Another day, another massive ransomware attack.
For technology companies, supply chain hacks are yet another cybersecurity risk to mitigate. They may also introduce new errors and omissions liability exposures.
While the virtual dust is still settling around this latest incident, it appears to have originated from a software developer and affected (or is that infected?) hundreds of companies around the world.1
What’s notable about this attack isn’t simply the scale, but the vector: Like the massive breach reported in December 2020,2 this ransomware attack initially targeted a software company whose products are used by businesses globally. By exploiting a vulnerability in this particular company’s software, the hackers successfully smuggled their malicious code into hundreds of unsuspecting businesses, making it, in the words of one report, “the largest and most significant such attack to date.”3
This form of ransomware attack, called a supply-chain attack,4 isn’t simply disruptive and costly. It may present an errors and omissions (E&O) liability risk exposure to companies and professionals at multiple points along the technology and software supply chain.
Why are supply-chain attacks so effective?
In two words, efficiency and trust.
Supply-chain hacks are efficient, because all the hacker needs to do is crack the defenses of a single software or hardware company, exploit holes in the existing code, and then watch as the company opens pathways for the hacker’s malware far and wide through its own customer base—sometimes in the form of software updates.5
Hackers are strategic in their choice of targets. In several recent incidents, hackers have implanted malware into software used by IT professionals to maintain their computer networks, clean hard drives, and develop software.6 In other words, hackers embed malware onto software that’s designed to be broadly distributed and used in the very networks and systems the hackers aim to compromise.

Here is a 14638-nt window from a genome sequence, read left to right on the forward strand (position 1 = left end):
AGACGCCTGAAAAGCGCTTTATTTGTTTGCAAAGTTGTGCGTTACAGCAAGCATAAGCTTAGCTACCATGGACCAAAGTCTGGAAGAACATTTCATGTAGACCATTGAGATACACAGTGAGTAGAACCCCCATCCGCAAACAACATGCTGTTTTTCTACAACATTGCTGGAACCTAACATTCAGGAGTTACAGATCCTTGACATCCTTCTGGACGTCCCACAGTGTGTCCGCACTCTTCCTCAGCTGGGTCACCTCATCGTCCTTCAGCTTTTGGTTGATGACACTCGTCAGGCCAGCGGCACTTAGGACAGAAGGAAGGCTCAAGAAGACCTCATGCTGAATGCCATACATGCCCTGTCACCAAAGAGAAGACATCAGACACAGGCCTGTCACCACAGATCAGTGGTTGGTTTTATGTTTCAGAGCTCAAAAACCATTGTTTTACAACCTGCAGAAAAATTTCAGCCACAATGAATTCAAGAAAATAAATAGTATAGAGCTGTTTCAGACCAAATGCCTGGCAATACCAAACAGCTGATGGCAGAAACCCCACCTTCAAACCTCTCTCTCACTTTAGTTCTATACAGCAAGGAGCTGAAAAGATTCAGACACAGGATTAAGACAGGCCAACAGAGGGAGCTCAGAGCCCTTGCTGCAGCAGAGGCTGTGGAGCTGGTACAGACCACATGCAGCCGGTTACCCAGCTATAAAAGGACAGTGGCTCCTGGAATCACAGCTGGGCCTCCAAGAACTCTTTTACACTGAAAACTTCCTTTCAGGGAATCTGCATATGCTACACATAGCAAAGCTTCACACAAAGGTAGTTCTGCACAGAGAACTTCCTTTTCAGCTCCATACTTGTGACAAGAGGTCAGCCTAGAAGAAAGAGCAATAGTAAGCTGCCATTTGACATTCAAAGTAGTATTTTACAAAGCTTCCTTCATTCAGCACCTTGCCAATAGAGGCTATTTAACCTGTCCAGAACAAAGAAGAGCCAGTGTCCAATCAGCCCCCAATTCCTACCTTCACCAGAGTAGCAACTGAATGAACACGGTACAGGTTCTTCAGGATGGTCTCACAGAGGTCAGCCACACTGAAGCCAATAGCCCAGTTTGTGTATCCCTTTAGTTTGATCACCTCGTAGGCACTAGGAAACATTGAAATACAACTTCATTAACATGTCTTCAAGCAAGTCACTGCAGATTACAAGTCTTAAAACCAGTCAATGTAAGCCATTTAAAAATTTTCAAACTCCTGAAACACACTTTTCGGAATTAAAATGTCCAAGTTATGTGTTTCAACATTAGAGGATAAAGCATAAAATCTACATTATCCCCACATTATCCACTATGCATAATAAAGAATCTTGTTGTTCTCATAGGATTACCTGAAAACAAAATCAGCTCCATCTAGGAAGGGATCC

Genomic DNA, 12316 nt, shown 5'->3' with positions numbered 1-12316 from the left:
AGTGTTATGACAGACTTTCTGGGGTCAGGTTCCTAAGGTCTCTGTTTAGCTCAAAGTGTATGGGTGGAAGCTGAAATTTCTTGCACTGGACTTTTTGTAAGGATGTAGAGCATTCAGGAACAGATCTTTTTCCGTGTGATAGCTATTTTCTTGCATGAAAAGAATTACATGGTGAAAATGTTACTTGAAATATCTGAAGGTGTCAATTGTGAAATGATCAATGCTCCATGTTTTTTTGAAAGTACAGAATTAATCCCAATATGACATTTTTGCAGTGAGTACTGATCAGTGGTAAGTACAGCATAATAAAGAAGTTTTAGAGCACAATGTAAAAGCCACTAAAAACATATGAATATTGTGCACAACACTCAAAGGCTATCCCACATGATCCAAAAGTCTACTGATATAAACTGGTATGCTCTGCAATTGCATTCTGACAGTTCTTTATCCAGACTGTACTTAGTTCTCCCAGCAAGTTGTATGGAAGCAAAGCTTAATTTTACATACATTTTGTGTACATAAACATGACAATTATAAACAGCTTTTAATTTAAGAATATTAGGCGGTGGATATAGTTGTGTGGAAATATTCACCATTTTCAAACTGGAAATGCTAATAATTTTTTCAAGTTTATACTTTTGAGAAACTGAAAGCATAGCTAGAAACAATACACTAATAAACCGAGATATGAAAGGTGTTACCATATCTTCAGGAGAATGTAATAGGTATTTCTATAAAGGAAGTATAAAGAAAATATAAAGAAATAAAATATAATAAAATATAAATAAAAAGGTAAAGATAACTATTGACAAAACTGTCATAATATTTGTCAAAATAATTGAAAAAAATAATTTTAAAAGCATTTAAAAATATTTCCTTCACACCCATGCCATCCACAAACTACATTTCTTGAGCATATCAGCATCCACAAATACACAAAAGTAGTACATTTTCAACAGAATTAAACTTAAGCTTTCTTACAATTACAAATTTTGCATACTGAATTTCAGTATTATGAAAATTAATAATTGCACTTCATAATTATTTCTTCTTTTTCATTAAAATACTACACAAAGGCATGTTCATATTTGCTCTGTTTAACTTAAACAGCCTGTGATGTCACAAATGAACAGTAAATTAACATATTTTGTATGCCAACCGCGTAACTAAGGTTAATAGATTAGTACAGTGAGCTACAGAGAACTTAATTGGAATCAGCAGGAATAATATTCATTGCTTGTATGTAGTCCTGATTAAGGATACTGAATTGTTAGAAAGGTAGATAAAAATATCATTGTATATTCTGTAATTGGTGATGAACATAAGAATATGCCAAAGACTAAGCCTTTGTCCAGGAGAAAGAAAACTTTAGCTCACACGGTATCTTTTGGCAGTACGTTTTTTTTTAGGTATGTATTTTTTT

Trust is another critical factor. By now, most of us are at least generally aware of good cybersecurity protocols: We shouldn’t click on attachments from senders we don’t recognize or provide login credentials to anonymous phone callers. But when an IT professional downloads a software update from a vendor they’ve worked with in the past, they may trust that the update is free from malicious code. Indeed, keeping software updated is often considered an important cybersecurity best practice.7 By spreading malicious code through software updates, supply-chain hackers subvert this best practice into a new vulnerability.
An emerging errors and omissions risk
For technology companies, supply chain hacks are yet another cybersecurity risk to mitigate. They may also introduce new errors and omissions (E&O) liability exposures. Generally, E&O exposures manifest by mistakes or negligent acts made by a professional (or business) providing technology services that results in financial damage to a third party. For instance, a company that manages company networks could face the risk of a lawsuit if it installs software onto a client’s network that’s loaded with ransomware and encrypts all of the client’s data.
Companies that provide professional services or advice should consider obtaining an Errors and Omissions insurance policy which could potentially cover the cost to defend against lawsuits brought by clients or third parties and/or pay any resulting judgements and settlements, up to the limit of insurance.
To address the unique E&O exposures faced by technology companies and IT professionals, Verisk is currently developing a technology errors and omissions insurance policy program, which will join our existing lineup of professional liability insurance solutions. To learn more about the new technology E&O program and ISO Specialty Lines programs, please visit our webpage.